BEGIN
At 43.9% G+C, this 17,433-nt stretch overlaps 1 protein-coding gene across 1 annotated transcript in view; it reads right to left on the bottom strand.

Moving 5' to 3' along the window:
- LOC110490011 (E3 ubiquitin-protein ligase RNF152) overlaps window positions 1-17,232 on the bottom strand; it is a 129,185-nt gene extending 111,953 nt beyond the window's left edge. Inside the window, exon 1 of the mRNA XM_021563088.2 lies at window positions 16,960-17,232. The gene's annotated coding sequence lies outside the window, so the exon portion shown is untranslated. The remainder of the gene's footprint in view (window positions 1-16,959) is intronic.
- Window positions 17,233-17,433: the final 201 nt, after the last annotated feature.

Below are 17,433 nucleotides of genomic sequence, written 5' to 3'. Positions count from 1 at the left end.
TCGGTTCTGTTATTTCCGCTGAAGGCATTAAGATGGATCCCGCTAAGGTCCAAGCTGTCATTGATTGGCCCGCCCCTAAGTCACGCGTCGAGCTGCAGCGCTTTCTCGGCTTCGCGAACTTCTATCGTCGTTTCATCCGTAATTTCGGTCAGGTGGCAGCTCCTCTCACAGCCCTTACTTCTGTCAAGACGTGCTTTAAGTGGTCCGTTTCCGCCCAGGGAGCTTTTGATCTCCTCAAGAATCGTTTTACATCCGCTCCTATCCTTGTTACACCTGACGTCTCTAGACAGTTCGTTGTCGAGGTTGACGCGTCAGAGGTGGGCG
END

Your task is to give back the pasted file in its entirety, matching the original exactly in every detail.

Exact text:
At 43.9% G+C, this 17,433-nt stretch overlaps 1 protein-coding gene across 1 annotated transcript in view; it reads right to left on the bottom strand.

Moving 5' to 3' along the window:
- LOC110490011 (E3 ubiquitin-protein ligase RNF152) overlaps window positions 1-17,232 on the bottom strand; it is a 129,185-nt gene extending 111,953 nt beyond the window's left edge. Inside the window, exon 1 of the mRNA XM_021563088.2 lies at window positions 16,960-17,232. The gene's annotated coding sequence lies outside the window, so the exon portion shown is untranslated. The remainder of the gene's footprint in view (window positions 1-16,959) is intronic.
- Window positions 17,233-17,433: the final 201 nt, after the last annotated feature.

Below are 17,433 nucleotides of genomic sequence, written 5' to 3'. Positions count from 1 at the left end.
TCGGTTCTGTTATTTCCGCTGAAGGCATTAAGATGGATCCCGCTAAGGTCCAAGCTGTCATTGATTGGCCCGCCCCTAAGTCACGCGTCGAGCTGCAGCGCTTTCTCGGCTTCGCGAACTTCTATCGTCGTTTCATCCGTAATTTCGGTCAGGTGGCAGCTCCTCTCACAGCCCTTACTTCTGTCAAGACGTGCTTTAAGTGGTCCGTTTCCGCCCAGGGAGCTTTTGATCTCCTCAAGAATCGTTTTACATCCGCTCCTATCCTTGTTACACCTGACGTCTCTAGACAGTTCGTTGTCGAGGTTGACGCGTCAGAGGTGGGCG